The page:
COLUMBIA — Missouri sprints and horizontal jumps coach Carjay Lyles has no shortage of personality among his top athletes.
Last weekend, his top female sprinter, Jacqueline Obi, approached him with a morbid joke.
She asked him, jokingly, if she was going to die.
She went on. Lyles said Obi told him that she had a rash on her neck but could feel it in her feet.
“She’s so sincere in her symptoms that it keeps it funny and keeps it light,” Lyles said. “If it weren’t for Jacki, I don’t know what I’d do sometimes.”
Obi loves to talk and is often loud, and sometimes she’ll step on Lyles’ nerves to the point where he can’t deal with her.
And though Lyles said he sometimes wants to kick her out of practice, he seems to love Obi, which she said can be hard to do.
“It takes a lot to deal with me," Obi said. “I think I’m crazy, but I love it.”
Although they are never dull, Obi’s eyes absolutely light up when she talks about her favorite coach.
“Carjay’s like the whole package,” Obi said. “We have a fabulous relationship. I love him. He’s like the best coach I’ve had in my life.”
While the rash might have been a farce, Obi has had to deal with her fair share of legitimate ailments.
The talented Atlanta-area product had trouble competing her senior year of high school because of pneumonia and was unable to compete as a freshman at Georgia State University last year because of a strained hip flexor.
Obi showed promise indoors this winter, including a great time in the 200-meter dash at the Southeastern Conference Indoor Championships that was taken away because of a lane violation disqualification.
Lyles called her one of the most talented sprinters Missouri’s had in years and said he is extremely excited to see what she can do this spring.
Obi ran her best event, the 200-meter dash, in 25.00 seconds last weekend at the Crimson Tide Invitational in Tuscaloosa, Ala.
She will have to take three seconds off of that time to position herself to qualify for the NCAA’s West Regional meet, but both Obi and Lyles expect her to be able to accomplish that by season’s end.
The quest to knock time off begins Saturday at the Missouri Relays at Audrey J. Walton Stadium in Columbia. Field events begin at 1 p.m. and track events will start at 2:30.
Carjay's confident triple jumpers
Two of the West Region’s top triple jumpers will also be on display Saturday: Missouri’s Jonathan Ilori and Tony Carodine. Ilori currently has the West’s second best mark at 15.41 meters, and Carodine is close behind in seventh with a 15.36-meter jump.
Two inches separate the marks. About 4,751 miles separate the high schools the two athletes attended.
Jonathon, who is British, and Carodine, an American, have “polar-opposite” personalities, Lyles said. Ilori is extremely confident and has admittedly butted heads with Lyles. His boisterous personality can give Obi’s a run for its money at times.
“I’m a pretty mature athlete so when a coach asks me to do something, I’m going to ask, I’m going to question,” Ilori said. “I’m independent a lot of the time. If I don’t feel like doing something, I won’t do it.”
Carodine, on the other hand, rarely butts heads with his coach.
“Tony is the most dedicated athlete I have, and it’s going to pay off in a major way,” Lyles said.
The triple jump is the event Lyles knows best, and his relationship with Ilori and Carodine has just as many quirks as his relationship with Obi.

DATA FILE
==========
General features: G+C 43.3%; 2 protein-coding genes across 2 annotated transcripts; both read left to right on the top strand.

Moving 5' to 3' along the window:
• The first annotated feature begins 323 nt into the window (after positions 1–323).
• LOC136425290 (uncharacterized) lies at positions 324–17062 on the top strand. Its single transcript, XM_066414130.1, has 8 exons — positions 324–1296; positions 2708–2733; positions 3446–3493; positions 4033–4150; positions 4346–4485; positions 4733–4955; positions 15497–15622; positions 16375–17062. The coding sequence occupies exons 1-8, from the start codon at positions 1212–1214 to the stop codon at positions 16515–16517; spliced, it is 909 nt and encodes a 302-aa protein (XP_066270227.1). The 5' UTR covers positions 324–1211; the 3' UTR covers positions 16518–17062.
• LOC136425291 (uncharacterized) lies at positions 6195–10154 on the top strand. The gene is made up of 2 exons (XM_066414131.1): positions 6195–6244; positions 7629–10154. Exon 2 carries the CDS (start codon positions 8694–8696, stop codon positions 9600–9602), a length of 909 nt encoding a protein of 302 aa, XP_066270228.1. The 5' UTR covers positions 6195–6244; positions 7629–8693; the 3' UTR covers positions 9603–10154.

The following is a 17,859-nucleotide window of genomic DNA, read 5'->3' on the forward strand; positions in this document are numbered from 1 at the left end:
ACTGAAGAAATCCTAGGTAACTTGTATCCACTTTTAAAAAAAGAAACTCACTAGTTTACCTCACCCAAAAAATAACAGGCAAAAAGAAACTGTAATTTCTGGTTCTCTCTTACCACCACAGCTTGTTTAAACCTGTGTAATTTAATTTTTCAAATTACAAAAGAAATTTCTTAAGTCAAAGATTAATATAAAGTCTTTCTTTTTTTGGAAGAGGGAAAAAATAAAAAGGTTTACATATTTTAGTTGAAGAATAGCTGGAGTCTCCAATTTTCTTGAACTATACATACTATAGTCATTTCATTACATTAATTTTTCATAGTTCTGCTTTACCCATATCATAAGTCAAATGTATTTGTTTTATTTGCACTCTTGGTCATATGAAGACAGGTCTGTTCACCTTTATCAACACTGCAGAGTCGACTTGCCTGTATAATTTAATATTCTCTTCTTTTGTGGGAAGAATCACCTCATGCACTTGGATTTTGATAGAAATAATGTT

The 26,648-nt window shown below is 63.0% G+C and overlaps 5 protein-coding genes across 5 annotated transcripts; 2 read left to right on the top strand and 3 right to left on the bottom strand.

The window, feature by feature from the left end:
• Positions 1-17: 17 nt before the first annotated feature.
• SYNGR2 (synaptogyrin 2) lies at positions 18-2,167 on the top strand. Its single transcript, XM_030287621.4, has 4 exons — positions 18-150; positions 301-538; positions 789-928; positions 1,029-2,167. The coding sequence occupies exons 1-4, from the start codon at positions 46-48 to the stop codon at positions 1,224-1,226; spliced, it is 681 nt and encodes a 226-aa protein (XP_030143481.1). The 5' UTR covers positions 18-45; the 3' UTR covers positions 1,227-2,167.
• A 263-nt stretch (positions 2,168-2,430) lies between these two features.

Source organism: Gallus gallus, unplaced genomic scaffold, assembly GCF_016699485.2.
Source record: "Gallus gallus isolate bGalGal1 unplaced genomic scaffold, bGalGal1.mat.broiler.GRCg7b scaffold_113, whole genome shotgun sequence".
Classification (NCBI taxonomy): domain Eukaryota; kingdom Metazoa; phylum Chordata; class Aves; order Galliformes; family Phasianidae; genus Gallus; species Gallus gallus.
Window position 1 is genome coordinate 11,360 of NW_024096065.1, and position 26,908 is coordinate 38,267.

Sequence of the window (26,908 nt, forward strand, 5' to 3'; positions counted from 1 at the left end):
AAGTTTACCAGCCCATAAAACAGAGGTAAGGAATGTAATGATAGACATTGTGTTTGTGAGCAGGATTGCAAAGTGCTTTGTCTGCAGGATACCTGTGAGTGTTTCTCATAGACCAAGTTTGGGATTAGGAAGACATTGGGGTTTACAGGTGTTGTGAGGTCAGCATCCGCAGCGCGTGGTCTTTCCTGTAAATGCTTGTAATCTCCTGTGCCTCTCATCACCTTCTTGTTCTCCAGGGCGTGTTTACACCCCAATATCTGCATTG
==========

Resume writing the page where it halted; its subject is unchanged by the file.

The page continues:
The three get along well, and both Ilori and Carodine said beating the competition is much more important than beating each other.
Lyles, though, loves to use their contrasting styles and their desire to beat each other to help the pair improve.
Whenever the squad of jumpers splits up for practice, Ilori and Carodine are always separated, a technique Carodine said fuels him to work extra hard.
“When we’re by ourselves, you don’t know what your opponent’s doing,” Carodine said. “So, I have to do everything I can and then some.”
Sometimes, though, Lyles will keep the squad together for workouts and let Carodine and Ilori “beat up on each other.”
The jumpers would argue that more often Lyles beats up on them.
After Ilori or Carodine complete a drill, Lyles will often "talk smack" in an attempt to keep the atmosphere light and his athletes working hard.
The real beating, though, comes from Lyles' brutal workouts.
Ilori said that on March 31, his legs were done after the first of the practice’s four drills, and he was ready to take my shoes off and relax well before he was allowed to.
The two both said they see the difference the work makes, though, and they respect their coach’s resume.
Lyles was an All-American triple jumper at Tennessee before graduating in 2008.
He was then invited by 1984 triple jump gold medalist Al Joyner to train with him at the Olympic training facility in San Diego, Calif.
In his first professional meet, Lyles completely ruptured his patella tendon, ending his professional career the day it started.
Due to Lyles’ training he says the triple jump is an event “ain’t too many people going to be able to tell me about.”
The resume wasn’t quite enough to impress Ilori at first, though. Lyles said he had to show him his ability.
The first week of December 2013, Lyles challenged Ilori to a jump-off.
Lyles beat his student handily.
“Since that moment, he started listening and buying into the program,” Lyles said.
Lyles was out of shape, and he admitted that the jump took quite a toll on his body.
“I waited until they left before I passed out and laid down for a little bit,” Lyles said.
He could feel it in his feet.
Supervising editor is Sean Morrison.